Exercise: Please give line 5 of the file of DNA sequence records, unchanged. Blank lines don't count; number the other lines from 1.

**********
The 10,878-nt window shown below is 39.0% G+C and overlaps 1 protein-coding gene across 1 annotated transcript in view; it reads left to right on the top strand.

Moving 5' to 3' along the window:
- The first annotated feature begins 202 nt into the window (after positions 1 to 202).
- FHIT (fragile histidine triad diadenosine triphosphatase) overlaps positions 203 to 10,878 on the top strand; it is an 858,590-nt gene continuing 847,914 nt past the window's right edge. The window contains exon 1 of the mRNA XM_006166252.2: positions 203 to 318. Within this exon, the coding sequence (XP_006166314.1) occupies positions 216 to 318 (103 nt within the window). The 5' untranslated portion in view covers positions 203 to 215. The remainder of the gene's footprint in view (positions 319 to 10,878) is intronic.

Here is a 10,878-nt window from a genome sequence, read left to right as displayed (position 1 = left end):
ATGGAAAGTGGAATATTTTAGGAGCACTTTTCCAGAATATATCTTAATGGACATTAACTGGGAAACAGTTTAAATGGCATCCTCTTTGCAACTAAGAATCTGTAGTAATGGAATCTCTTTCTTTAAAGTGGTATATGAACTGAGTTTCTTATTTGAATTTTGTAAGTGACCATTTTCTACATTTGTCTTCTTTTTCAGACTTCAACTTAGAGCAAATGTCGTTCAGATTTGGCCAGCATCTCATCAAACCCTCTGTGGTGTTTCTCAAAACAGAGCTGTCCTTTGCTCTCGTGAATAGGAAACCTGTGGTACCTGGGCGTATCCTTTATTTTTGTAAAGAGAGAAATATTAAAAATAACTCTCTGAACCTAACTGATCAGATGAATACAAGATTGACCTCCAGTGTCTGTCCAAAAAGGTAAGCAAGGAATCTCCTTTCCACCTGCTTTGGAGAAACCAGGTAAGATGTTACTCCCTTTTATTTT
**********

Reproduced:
Here is a 10,878-nt window from a genome sequence, read left to right as displayed (position 1 = left end):